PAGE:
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I am a self proclaimed coffee addict and Executive Director of a non profit missions agency working primarily in the Mexican cities of Oaxaca, Guadalajara, and Ensenada. I've been married for over 30 years to Chelle, and we have one grown son, Joseph, a graduate of Auburn University in Alabama.

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Tuesday, December 22, 2009

I'm Just Askin'...

When is it leadership, and when is it ignoring the will of the people? Throughout the Bush Administration, we listened to the lefty liberals complain that then President Bush had a duty to listen to the wishes of the American people. It was their point of view that once a majority of people opposed the war in Iraq, he should accede to their wishes and withdraw our troops.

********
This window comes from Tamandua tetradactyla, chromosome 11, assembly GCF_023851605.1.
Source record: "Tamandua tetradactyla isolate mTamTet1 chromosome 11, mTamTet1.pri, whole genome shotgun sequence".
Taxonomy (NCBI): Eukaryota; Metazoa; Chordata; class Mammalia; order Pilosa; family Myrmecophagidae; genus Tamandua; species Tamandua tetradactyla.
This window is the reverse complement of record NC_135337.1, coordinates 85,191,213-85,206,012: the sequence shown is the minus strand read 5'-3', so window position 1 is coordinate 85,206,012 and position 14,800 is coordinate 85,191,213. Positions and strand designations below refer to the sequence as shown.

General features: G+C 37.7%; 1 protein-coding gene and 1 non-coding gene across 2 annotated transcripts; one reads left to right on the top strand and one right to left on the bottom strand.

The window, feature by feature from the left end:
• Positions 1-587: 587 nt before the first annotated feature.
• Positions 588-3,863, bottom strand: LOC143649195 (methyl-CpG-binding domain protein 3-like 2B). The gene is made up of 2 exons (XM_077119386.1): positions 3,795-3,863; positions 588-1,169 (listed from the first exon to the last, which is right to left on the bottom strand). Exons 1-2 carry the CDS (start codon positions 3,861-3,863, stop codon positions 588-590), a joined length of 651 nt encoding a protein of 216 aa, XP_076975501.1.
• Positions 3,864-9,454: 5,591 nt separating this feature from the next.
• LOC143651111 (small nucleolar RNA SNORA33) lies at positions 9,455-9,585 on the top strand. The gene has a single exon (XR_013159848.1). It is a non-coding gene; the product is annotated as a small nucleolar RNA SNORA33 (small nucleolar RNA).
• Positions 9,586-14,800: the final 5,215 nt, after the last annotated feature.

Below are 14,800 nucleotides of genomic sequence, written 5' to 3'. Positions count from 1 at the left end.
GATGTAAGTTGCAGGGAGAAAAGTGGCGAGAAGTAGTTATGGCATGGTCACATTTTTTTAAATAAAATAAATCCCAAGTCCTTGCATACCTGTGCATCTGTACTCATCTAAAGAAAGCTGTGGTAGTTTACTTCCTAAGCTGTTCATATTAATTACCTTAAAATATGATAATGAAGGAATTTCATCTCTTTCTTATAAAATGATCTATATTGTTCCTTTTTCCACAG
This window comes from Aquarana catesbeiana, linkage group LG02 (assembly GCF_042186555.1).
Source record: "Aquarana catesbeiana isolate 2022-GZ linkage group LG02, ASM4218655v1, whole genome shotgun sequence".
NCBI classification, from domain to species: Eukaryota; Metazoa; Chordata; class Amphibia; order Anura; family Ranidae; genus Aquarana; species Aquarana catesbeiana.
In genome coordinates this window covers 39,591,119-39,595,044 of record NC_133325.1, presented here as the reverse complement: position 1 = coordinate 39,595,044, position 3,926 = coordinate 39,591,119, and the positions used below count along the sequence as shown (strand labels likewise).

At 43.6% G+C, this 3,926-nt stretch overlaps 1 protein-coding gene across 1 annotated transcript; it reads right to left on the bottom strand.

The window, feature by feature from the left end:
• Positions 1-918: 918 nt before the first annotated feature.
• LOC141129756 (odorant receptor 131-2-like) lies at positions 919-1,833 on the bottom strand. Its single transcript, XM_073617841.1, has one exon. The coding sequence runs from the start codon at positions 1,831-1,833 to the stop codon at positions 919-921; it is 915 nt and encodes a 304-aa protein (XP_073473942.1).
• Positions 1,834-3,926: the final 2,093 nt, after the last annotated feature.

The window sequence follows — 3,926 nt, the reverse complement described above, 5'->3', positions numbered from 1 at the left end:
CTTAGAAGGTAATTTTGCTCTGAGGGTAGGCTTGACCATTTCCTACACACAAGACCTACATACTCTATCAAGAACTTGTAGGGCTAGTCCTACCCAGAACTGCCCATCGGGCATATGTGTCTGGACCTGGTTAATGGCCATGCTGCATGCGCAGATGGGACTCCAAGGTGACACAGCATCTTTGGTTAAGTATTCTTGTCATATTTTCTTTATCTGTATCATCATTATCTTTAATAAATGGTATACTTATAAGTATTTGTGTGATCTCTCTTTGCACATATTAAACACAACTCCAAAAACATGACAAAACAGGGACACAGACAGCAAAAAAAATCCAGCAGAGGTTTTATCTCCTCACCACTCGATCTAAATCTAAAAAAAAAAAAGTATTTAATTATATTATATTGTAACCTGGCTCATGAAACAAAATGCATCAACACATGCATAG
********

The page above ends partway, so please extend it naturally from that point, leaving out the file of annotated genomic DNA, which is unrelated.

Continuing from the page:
The conservatives in our country rallied to his side, praising him for his strong leadership in spite of falling poll numbers and giving him high marks for doing what he believed was best for America, even if a majority of people did not support his actions.

Now we fast forward to the Obama Administration, and we find that the Hush Puppy is on the other foot, so to speak. President Obama has been a steadfast supporter of health care reform. He campaigned on it, has pushed for, and we are close to having a deal in place. Even though a seeming majority of Americans oppose the plan that is taking shape.

But now that the inhabitant of 1600 Pennsylvania Avenue is different, both sides of the political spectrum are singing a different tune.